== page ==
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Adolescents and adults younger than age 21 who develop myocarditis after the COVID-19 mRNA vaccination often have abnormal findings on cardiac MRI (cMRI) however, the majority suffer from a mild course with rapid resolution of symptoms, a new study concludes.
“This study supports the findings we’ve been seeing. Patients who were treated and diagnosed promptly for the rare complication of COVID-19 related to myocarditis experienced only mild cases and a brief recovery time,” American Heart Association President Donald M. Lloyd Jones, MD, stated in an interview.
Lloyd-Jones said that “overwhelmingly evidence continues to show that the benefits of COVID-19 vaccination outweigh any extremely rare adverse events from vaccine such as myocarditis.”
The study was published online today by the journal Circulation..
Using data from 26 pediatric medical centers across the United States and Canada, the researchers reviewed the medical records of 139 patients younger than 21 who were suspected to have myocarditis within a month of receiving a COVID-19 vaccination.
They made the following observations:
The majority of patients were male (90.6 percent), White (66.2%) and had an average age of 15.8 years.
Suspected myocarditis was reported in the 136 patients (97.8 percent) in 131 (94.2%) after the Pfizer BioNTech vaccine, and 128 (91.4%) cases following the second dose.
After vaccination, symptoms began in the median of 2 days (range: 0 to 22).
The most frequent sign was chest pain (99.3%) followed by fever in 30.9% and shortness-of-breath in 27.3 percent.
Patients were treated with nonsteroidal anti-inflammatory drugs (81.3%) and intravenous immuneglobulin (21.6%). The glucocorticoids (21.6 percent). colchicine (7.9%). Or, no anti-inflammatory treatment (8.6%).
Twenty-six patients (18.7%), were admitted to the ICU. 2 received inotropic/vasoactive treatment; none required extracorporeal oxygenation.
Median time spent in hospital was 2 days.
A total of 111 patients had troponin levels above 8.00 ng/mL, while 28 had troponin levels below 0.61 ng/mL.
More than two thirds (69.8%) had abnormal electrocardiograms and/or arrhythmias (7 with nonsustained ventricular Tachycardia).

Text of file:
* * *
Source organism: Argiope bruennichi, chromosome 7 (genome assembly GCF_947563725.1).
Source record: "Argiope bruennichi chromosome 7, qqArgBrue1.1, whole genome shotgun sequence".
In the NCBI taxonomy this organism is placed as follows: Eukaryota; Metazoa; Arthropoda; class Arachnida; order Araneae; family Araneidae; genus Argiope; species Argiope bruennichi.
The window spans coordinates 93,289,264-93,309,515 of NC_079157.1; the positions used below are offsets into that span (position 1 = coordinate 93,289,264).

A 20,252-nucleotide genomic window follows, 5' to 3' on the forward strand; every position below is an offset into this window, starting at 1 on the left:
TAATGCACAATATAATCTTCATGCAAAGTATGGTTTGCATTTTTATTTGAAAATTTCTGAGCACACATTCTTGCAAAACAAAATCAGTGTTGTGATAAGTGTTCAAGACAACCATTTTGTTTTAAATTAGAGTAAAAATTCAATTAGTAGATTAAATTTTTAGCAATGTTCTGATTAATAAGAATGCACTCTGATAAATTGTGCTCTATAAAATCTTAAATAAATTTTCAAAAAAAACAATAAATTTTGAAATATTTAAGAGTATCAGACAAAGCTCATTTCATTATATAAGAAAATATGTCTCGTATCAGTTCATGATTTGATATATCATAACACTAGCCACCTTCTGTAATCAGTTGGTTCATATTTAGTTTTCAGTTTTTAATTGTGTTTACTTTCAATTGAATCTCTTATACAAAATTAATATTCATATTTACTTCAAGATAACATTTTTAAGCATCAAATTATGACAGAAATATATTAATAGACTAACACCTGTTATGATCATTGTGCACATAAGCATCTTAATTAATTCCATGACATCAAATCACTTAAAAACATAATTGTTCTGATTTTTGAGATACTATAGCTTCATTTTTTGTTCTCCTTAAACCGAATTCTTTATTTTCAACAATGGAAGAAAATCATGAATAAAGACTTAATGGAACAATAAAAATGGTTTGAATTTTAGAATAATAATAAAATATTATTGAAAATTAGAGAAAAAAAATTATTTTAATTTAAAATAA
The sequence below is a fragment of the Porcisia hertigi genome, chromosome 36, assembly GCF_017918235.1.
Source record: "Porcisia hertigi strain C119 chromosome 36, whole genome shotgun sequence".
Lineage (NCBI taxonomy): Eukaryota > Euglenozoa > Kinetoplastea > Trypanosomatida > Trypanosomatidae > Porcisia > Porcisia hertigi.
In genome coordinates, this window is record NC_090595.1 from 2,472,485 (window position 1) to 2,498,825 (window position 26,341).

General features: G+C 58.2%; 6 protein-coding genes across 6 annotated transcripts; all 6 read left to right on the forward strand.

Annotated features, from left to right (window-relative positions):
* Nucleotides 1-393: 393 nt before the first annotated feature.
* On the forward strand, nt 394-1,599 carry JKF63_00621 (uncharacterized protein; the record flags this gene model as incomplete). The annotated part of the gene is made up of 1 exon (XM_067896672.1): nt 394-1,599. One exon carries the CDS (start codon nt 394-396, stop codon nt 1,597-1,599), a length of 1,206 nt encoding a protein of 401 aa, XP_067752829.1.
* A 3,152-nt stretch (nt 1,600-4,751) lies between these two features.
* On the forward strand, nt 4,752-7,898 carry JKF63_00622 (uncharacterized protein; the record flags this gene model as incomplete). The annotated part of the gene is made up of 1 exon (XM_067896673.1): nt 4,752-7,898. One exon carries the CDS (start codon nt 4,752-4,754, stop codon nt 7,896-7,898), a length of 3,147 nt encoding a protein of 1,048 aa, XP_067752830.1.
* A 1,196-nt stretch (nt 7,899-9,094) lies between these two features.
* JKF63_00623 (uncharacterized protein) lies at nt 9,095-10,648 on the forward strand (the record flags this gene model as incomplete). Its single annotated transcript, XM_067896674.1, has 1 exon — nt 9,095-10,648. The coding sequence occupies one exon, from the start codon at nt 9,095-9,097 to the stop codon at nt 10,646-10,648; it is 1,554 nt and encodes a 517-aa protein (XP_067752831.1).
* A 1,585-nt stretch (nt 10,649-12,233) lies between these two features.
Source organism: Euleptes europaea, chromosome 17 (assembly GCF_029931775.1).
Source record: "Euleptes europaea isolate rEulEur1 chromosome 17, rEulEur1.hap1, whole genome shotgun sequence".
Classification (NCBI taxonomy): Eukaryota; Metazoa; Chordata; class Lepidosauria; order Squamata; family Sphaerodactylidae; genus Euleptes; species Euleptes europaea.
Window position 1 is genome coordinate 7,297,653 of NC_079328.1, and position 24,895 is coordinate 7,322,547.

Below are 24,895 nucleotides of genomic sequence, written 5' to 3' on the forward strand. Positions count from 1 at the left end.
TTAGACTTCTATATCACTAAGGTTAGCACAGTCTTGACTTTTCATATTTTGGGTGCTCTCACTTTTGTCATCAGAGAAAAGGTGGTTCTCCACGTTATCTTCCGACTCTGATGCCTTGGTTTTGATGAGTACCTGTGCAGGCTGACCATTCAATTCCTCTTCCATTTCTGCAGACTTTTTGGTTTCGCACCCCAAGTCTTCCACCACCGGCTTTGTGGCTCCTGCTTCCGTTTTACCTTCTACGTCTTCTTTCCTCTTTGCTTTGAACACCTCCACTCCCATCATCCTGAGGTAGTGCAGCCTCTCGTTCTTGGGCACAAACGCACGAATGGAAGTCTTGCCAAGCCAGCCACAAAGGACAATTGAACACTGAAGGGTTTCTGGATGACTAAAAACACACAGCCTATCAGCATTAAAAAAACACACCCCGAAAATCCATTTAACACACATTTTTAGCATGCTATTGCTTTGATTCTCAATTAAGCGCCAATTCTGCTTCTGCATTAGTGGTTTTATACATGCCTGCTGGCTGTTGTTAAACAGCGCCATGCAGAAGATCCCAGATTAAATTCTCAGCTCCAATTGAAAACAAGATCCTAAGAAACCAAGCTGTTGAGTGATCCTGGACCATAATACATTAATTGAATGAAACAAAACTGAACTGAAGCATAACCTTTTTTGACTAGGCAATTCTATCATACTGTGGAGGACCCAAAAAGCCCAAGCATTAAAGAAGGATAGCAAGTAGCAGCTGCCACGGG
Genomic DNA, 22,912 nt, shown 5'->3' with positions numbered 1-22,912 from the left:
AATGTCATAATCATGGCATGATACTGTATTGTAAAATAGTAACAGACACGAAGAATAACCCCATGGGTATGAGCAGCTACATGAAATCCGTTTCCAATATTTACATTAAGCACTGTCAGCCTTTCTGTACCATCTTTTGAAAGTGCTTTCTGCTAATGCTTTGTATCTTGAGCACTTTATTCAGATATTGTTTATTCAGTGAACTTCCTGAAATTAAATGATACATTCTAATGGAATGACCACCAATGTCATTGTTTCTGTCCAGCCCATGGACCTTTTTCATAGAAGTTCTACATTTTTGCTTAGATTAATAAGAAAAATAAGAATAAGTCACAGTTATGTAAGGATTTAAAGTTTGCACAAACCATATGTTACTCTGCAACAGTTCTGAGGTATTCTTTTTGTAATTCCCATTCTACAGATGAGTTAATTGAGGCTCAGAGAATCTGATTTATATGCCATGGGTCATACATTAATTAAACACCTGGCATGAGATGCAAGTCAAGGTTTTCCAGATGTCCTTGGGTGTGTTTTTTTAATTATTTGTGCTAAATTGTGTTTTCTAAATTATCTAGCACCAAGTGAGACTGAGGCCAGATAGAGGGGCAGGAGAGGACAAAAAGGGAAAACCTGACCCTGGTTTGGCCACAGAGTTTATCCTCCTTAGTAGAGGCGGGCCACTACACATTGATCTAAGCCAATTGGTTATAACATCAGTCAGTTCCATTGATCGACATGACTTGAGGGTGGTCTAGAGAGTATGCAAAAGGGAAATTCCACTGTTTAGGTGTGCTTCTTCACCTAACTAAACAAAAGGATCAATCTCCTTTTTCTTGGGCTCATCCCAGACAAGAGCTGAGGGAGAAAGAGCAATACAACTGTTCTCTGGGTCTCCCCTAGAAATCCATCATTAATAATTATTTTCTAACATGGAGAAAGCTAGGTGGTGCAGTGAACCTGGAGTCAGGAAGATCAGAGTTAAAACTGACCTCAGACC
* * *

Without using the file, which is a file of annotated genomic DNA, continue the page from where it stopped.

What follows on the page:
Twenty-six patients (or 18.7 percent) had left their ventricular Ejection Fractions (LVEF) 55% in echocardiogram. The LVEF was normalized in the 25 patients who returned for follow-up.
75 of 97 patients (77.3%) who underwent cMRI 5 days after the onset of symptoms had abnormal findings; 74 (76.3%) showed gadolinium enhancement late, 54 (55.7%) had myocardial edema, and 49 (50.5 percent) met Lake Louise criteria for myocarditis.
“These results suggest that the majority of cases of suspected COVID-19 vaccine-related myocarditis among people younger than 21 are mild and resolve quickly,” corresponding author Dongngan Truong, MD, Division of Pediatric Cardiology, University of Utah and Primary Children’s Hospital, Salt Lake City, said in an announcement.
“We were very happy to see that type of recovery. We are still awaiting more studies to better understand the long-term outcomes of patients who have suffered COVID-19 vaccination-related myocarditis. Truong said that we should to also study the risk factors and mechanisms of this rare complications.”
Lloyd-Jones stated that these findings support AHA’s belief that COVID-19 vaccinations are safe and highly effective. They are essential to saving lives and protecting our families and communities from COVID-19 and putting an end to the epidemic.
The study was not funded. Truong consults with Pfizer regarding the myocarditis that is a result of vaccination. A complete list of author disclosures is provided in the original report.
Circulation. Published online December 6, 20, 21. Abstract
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